“If you could, in every environment where children spend a lot of time, change these things, that would be enough to change the obesity epidemic,” says Gortmaker, who was not involved in the study. “All of these are pretty simple, yet important.”
All four behavioral goals are backed by scientific evidence. For example, dozens of studies have found a convincing link between too little sleep and increased weight in children, perhaps caused by decreased activity during the day because of tiredness or simply having more time while awake to be eating.
Prior to joining the study, Sarah went to bed whenever she wanted, had a TV in her bedroom, and ate plenty of junk food. With the guidance of their pediatrician and handouts from the STAR trial, such as a poster emphasizing the four guidelines and a behavior calendar with star stickers to track progress, Sarah and Khamis set out to make a change.
Khamis removed Sarah’s TV from her bedroom, set a strict bedtime, and began cooking more at home with fresh fruits and vegetables.
In addition to the electronic prompt system for pediatricians, half the families in the STAR trial were assigned a family coach who called and sent texts with questions about their progress and notes of encouragement. Sarah loved the texts, says Khamis. “They gave reminders in such a positive way.”
Texting has proven to be a very good method by which to connect with youth about their health.
A 2010 study at the University of Michigan found that adolescents responded especially well to tailored text messages on weight management, such as meal suggestions and recipe ideas.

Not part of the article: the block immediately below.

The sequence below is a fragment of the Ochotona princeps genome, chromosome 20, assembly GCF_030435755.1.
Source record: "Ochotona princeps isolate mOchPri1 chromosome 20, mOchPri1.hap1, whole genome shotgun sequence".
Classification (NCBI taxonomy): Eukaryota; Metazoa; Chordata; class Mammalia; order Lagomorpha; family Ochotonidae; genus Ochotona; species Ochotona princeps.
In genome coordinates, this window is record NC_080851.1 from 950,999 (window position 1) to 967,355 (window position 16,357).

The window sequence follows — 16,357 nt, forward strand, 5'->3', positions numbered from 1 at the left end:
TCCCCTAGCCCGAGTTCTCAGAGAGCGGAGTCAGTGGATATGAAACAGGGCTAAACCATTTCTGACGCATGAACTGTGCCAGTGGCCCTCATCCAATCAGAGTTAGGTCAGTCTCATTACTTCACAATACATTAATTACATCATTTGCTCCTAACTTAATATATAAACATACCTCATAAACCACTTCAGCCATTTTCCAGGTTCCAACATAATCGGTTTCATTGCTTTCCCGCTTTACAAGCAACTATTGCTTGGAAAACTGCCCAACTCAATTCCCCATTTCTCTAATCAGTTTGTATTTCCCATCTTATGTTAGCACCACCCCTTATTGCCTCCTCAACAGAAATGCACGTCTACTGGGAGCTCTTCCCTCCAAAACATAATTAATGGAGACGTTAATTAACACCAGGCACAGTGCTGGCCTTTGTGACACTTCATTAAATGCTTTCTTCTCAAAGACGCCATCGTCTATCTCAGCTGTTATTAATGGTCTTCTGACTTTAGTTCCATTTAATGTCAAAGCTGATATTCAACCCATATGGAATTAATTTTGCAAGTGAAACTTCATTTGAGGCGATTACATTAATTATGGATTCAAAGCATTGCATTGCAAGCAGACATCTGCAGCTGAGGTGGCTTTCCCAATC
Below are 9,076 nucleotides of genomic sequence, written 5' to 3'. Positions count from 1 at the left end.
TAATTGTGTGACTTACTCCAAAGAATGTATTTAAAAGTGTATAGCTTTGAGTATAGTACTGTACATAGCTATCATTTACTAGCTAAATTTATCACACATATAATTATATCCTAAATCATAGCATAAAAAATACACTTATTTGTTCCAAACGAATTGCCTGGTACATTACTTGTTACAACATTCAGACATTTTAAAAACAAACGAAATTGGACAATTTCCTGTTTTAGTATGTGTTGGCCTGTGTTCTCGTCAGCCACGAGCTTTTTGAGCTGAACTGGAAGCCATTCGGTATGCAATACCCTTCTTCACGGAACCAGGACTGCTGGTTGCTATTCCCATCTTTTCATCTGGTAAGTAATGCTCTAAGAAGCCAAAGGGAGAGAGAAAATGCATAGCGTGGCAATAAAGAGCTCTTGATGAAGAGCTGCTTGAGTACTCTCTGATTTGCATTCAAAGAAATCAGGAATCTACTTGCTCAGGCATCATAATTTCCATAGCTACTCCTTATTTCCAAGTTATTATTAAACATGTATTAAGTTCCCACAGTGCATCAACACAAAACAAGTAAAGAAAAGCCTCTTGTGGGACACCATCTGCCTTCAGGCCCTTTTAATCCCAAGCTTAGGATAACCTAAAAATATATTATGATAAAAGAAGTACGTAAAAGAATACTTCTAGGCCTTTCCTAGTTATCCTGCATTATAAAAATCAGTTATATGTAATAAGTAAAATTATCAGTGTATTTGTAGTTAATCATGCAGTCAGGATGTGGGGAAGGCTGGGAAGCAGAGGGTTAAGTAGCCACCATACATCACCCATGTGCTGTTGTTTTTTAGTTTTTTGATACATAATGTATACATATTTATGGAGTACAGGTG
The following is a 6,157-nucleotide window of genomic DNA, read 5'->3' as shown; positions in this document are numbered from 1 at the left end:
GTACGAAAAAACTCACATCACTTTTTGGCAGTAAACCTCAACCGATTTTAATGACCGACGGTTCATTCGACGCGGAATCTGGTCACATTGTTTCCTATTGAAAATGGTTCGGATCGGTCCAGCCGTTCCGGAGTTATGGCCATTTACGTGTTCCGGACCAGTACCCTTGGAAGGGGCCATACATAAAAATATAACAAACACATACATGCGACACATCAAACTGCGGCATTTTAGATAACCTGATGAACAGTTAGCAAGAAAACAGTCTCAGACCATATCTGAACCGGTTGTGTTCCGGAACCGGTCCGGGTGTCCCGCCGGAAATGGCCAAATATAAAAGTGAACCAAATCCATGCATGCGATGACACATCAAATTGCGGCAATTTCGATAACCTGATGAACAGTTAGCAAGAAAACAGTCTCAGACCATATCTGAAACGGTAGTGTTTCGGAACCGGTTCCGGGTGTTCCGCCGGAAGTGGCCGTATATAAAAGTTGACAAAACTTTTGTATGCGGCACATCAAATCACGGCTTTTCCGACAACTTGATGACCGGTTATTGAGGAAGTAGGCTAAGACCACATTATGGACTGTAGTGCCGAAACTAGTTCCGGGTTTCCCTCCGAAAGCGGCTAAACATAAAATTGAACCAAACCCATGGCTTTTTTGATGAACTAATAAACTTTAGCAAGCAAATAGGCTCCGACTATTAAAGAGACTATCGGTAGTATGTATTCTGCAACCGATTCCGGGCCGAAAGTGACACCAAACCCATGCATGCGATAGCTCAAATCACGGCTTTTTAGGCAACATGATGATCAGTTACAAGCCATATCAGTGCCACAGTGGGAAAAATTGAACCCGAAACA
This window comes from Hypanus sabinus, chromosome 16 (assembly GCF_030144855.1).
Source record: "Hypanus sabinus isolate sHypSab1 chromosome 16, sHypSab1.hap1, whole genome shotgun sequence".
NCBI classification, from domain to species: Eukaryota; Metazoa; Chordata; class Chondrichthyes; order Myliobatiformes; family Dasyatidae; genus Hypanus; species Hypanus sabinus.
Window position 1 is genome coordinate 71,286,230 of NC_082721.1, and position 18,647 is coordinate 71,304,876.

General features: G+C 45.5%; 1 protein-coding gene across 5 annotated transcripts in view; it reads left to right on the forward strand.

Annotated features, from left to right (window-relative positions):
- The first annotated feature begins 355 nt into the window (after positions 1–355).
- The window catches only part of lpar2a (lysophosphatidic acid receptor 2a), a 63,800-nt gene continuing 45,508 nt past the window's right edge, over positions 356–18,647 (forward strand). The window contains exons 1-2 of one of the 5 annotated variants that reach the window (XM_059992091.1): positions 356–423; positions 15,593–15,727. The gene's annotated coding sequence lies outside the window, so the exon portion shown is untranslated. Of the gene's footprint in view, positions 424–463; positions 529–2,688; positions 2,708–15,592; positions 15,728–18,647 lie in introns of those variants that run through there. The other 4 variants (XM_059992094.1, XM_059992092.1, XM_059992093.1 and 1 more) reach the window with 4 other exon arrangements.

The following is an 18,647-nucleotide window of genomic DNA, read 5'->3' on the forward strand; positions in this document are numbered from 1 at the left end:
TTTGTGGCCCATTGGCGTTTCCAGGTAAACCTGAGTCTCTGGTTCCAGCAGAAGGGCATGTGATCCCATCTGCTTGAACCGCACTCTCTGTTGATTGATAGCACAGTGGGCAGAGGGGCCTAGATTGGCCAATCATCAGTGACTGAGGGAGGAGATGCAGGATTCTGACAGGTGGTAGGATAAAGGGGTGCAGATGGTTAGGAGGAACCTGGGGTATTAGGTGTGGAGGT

“They told us things like the messages helped them get through the day and reminded them to make healthy choices,” says Susan Woolford, medical director of the UM Pediatric Comprehensive Weight Management Center who led the study.
In the end, both groups of children in the STAR trial — those who worked only with their physicians and those who also had coaches — had improved BMIs compared to children whose doctors did not have the support tools.
Sarah lost weight and is now more confident and happier, says Khamis. She spends less time watching TV or at the computer and asks for carrots and grapes instead of chips and doughnuts.
The STAR interventions — electronic physician prompts and virtual coaches — are easy and inexpensive to implement, notes Gortmaker. Taveras hopes to disseminate the program widely with the help of companies that make electronic health record software.
Her team is also looking into additional types of virtual support for families, such as Facebook groups and video chats with physicians.
It’s important to continue to try out new solutions, says Melissa Wake of the Royal Children’s Hospital in Australia, who has led numerous trials of childhood obesity treatments. In fact, few treatments have had the success of the STAR trial: Most fail to lower BMI.
“Some studies have no effect compared to control; others have a little, but not nearly enough to change the obesity epidemic,” says Wake. “We need to do something different.”
It is likely no single intervention will solve the childhood obesity epidemic, adds Woolford. “Obesity is such a complex issue. We need changes in media, schools, poverty, and more. It is daunting.”
But, she allows, it is possible. For example, most clinical trials for childhood obesity result in a handful of children who lose a lot of weight, says Wake. Perhaps by tracking those children — their behaviors, genetics, and degree of family support — we can learn more about what drives obesity and how to intervene.
Sarah, now 13, is one such success story. Today, she and her mother go on regular walks together, water bottles in hand. Their relationship has improved, and Sarah is now often the one giving Khamis nutrition advice.
“I am so happy, she is happy,” says Khamis. “I know we’re going to make it.”Contact Megan Scudellari at firstname.lastname@example.org and follow her on Twitter @Scudellari.